The summer season delivers temperatures in the range of 45 to 80 degrees Fahrenheit from day to night. If you’re thinking of hitting the dunes during the warmer months, keep in mind that while the air temp. might not be that bad, the sand can skyrocket to 150 degrees and afternoon thunderstorms can roll in, so plan to spend time on the sand in the early morning. (If you see lightning, get off the dunes as quickly as possible!)

Winter temperatures can drop below 10 degrees and reach highs near 45 degrees. If you visit during spring, be prepared for possible high winds in the afternoon. The months of March and April deliver the most snow of the year, so pack for any type of weather conditions during the spring.

3. A Few Essentials Will Make You More Comfortable

To ensure that you’re safe and comfortable during your trip, be sure to pack the proper gear and clothes. Grab your bathing suit for those warm summer days and splashing around in the Medano Creek. Bring a hat, gloves, wool socks, and a warm jacket for the night year round, because temperatures can drop. For sun and sand protection, pack a sun hat, sun gloves, sunglasses, long-sleeve shirt with UPF sun protection, and a bandana or lightweight face and neck cover like a Buff or Discrete neck buff. Consider packing earplugs to keep sand out of your ears when it gets windy. And don’t forget your camera and tripod!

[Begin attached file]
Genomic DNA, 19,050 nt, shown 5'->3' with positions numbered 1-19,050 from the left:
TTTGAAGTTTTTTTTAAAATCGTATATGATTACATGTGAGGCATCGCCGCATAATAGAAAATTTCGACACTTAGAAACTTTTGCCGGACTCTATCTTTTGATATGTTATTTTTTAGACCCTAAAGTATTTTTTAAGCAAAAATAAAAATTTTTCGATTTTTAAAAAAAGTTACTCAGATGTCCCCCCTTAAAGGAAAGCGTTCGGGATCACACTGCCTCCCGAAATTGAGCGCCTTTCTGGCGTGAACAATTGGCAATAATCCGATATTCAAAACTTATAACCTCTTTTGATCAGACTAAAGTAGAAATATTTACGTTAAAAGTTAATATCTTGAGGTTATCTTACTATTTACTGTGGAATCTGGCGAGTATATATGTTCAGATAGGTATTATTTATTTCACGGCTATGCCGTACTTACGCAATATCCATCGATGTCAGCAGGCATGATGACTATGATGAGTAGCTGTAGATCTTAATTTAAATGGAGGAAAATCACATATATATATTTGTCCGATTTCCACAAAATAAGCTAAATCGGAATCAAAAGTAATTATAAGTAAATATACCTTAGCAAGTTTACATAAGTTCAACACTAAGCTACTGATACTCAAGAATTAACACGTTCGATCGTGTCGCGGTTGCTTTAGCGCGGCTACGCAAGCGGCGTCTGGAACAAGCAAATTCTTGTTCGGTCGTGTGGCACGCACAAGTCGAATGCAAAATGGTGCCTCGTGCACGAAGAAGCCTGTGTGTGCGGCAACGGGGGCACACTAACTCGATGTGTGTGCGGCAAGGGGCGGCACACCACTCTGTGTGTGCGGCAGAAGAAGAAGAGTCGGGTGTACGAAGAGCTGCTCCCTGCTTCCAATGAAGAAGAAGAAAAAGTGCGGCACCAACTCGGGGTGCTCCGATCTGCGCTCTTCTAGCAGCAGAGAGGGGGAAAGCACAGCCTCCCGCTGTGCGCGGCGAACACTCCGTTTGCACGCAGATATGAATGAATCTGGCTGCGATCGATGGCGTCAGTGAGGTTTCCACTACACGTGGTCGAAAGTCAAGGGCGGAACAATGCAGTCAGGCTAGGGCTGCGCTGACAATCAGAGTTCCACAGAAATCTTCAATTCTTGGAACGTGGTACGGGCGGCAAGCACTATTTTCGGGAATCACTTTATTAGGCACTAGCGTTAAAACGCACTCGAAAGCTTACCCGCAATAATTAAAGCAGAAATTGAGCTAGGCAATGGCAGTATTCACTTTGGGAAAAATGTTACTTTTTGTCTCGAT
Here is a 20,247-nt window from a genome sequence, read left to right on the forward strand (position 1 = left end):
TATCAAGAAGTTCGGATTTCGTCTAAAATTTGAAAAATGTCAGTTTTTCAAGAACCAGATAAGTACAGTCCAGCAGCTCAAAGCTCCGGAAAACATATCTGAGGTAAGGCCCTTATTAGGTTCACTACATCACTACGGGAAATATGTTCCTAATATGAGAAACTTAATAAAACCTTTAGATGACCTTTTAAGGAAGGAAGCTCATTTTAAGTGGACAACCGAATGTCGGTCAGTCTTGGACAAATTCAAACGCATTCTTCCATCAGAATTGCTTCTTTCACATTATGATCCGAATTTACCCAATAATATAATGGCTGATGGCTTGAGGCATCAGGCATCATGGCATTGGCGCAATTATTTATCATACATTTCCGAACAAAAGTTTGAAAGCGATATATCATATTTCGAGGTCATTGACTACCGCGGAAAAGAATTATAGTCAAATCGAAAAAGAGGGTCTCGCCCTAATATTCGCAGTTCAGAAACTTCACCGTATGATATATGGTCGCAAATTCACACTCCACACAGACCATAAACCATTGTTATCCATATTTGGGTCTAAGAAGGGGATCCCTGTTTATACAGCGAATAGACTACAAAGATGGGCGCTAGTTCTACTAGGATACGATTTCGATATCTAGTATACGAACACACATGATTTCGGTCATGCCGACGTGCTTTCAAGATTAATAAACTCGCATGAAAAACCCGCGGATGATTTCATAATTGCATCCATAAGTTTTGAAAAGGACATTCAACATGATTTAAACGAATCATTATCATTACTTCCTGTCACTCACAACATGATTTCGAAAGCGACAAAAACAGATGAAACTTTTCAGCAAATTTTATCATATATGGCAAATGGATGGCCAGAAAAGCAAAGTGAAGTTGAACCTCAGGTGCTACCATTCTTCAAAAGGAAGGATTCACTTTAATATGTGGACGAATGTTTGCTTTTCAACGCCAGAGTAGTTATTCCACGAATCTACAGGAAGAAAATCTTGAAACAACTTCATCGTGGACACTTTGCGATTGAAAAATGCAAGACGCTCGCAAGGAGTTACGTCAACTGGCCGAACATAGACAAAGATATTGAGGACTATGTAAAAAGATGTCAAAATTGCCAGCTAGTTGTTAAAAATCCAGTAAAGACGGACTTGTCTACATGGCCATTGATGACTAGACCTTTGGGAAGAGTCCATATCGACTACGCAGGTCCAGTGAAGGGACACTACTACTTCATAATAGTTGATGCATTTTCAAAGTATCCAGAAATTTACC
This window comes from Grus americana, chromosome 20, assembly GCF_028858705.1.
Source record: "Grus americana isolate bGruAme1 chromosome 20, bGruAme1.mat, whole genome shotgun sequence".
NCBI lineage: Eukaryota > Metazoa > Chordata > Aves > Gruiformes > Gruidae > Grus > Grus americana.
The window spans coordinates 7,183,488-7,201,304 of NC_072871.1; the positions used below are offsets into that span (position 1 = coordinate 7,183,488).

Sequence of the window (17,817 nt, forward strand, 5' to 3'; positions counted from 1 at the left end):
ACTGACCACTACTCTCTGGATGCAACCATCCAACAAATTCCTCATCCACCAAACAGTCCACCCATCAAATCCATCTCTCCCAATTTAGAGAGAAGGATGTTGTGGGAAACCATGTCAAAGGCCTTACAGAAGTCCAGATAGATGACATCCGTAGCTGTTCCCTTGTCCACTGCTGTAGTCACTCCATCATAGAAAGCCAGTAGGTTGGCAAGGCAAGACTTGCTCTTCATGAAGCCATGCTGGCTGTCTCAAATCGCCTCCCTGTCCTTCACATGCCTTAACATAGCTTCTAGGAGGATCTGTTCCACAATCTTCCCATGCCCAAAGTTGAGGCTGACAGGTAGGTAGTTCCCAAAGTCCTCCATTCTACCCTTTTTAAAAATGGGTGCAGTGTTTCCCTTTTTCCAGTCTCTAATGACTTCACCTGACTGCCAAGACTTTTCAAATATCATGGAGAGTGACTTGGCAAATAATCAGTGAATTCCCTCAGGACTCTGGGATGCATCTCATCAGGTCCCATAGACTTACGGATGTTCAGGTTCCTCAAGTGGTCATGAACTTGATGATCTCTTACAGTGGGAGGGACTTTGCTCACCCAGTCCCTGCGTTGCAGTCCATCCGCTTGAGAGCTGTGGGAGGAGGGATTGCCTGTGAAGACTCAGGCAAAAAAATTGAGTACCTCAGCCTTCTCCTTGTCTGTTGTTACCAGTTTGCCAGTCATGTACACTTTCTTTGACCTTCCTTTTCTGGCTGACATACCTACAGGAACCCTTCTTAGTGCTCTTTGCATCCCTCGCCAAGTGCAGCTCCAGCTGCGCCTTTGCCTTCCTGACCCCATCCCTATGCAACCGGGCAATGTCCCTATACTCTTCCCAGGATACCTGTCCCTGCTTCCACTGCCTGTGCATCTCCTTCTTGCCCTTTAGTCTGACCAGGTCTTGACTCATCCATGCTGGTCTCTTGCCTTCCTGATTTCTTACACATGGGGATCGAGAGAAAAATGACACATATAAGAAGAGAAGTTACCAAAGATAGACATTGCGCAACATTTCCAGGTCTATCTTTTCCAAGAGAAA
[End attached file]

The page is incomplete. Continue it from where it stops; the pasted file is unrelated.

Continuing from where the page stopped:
4. There are Plenty of Nearby Lodging Options

If the kids are exhausted or the weather hits the fan, a hotel is a great alternative. Options in Alamosa range from the Sunset Inn to Fairfield Inn & Suites Alamosa. Monte Vista also offers overnight options, including the Movie Manor Motel—a Best Western attached to a historic drive-in movie theatre—and the Mansion Bed & Breakfast. A tad further west in Del Norte, you can choose a higher-end experience at The Windsor Hotel, or enjoy a more laid-back, budget-friendly choice, the Divide Riders Hostel.